Throughout the United States, people are increasingly concerned about where their food comes from, how it is produced, and how its production affects individuals and their communities. The answers to these questions reveal a complex web of interactions. While large, distant farms and multinational companies dominate at national and global levels, innovative programs including farmers’ markets, farm-to-school initiatives, and agritourism are forging stronger connections between people and food at local and regional levels. At all levels of the food system, energy use, climate change, food safety, and the maintenance of farmland for the future are critical considerations. The need to understand food systems—what they are, who’s involved, and how they work (or don’t)—has never been greater.
Food, Farms, and Community: Exploring Food Systems takes an in-depth look at critical issues, successful programs, and challenges for improving food systems spanning a few miles to a few thousand miles. Case studies that delve into the values that drive farmers, food advocates, and food entrepreneurs are interwoven with analysis supported by the latest research. Examples of entrepreneurial farms and organizations working together to build sustainable food systems are relevant to the entire country—and reveal results that are about much more than fresh food.
Look at any list of America’s top foodie cities and you probably won’t find Boise, Idaho or Sitka, Alaska. Yet they are the new face of the food movement. Healthy, sustainable fare is changing communities across this country, revitalizing towns that have been ravaged by disappearing industries and decades of inequity.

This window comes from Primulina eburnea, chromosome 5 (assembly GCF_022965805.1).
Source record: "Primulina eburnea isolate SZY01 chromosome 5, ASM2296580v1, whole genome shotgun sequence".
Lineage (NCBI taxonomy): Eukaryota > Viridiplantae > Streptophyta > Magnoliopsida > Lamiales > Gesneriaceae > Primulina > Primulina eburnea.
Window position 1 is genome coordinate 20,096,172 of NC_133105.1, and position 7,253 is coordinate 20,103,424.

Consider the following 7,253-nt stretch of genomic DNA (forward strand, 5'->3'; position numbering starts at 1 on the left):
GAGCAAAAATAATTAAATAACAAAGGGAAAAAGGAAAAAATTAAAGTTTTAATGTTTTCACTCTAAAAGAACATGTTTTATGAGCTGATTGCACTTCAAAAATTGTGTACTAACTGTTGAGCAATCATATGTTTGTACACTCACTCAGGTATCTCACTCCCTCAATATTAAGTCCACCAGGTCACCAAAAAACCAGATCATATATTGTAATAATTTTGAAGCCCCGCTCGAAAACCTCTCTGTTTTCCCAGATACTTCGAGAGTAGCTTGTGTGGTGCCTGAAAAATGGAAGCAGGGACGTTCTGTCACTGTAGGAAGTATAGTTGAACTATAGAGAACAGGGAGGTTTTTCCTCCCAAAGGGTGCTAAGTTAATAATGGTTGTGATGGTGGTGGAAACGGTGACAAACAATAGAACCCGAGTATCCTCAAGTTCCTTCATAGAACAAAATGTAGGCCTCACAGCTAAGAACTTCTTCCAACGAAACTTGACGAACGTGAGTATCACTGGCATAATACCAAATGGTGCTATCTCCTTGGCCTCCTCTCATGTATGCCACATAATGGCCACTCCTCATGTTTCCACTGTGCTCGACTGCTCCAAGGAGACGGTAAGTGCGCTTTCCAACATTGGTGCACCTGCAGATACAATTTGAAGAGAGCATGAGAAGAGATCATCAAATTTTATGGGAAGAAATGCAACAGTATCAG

What sparked this revolution? To find out, Mark Winne traveled to seven cities not usually considered revolutionary. He broke bread with brew masters and city council members, farmers and philanthropists, toured start-up incubators and homeless shelters. What he discovered was remarkable, even inspiring.
In Bethlehem, Pennsylvania, once a company steel town, investment in the arts has created a robust new market for local restaurateurs. In Alexandria, Louisiana, “one-stop shopping” food banks help clients apply for health insurance along with SNAP benefits. In Jacksonville, Florida, aeroponics are bringing fresh produce to a food desert.
Over the course of his travels, Winne experienced the power of individuals to transform food and the power of food to transform communities. The cities of Food Town, USA remind us that innovation is ripening all across the country, especially in the most unlikely places.
There is, literally, a world of difference between the statements "Everyone should have adequate food," and "Everyone has the right to adequate food." In George Kent's view, the lofty rhetoric of the first statement will not be fulfilled until we take the second statement seriously. Kent sees hunger as a deeply political problem. Too many people do not have adequate control over local resources and cannot create the circumstances that would allow them to do meaningful, productive work and provide for themselves. The human right to an adequate livelihood, including the human right to adequate food, needs to be implemented worldwide in a systematic way.
Freedom from Want makes it clear that feeding people will not solve the problem of hunger, for feeding programs can only be a short-term treatment of a symptom, not a cure. The real solution lies in empowering the poor. Governments, in particular, must ensure that their people face enabling conditions that allow citizens to provide for themselves.
In a wider sense, Kent brings an understanding of human rights as a universal system, applicable to all nations on a global scale. If, as Kent argues, everyone has a human right to adequate food, it follows that those who can empower the poor have a duty to see that right implemented, and the obligation to be held morally and legally accountable, for seeing that that right is realized for everyone, everywhere.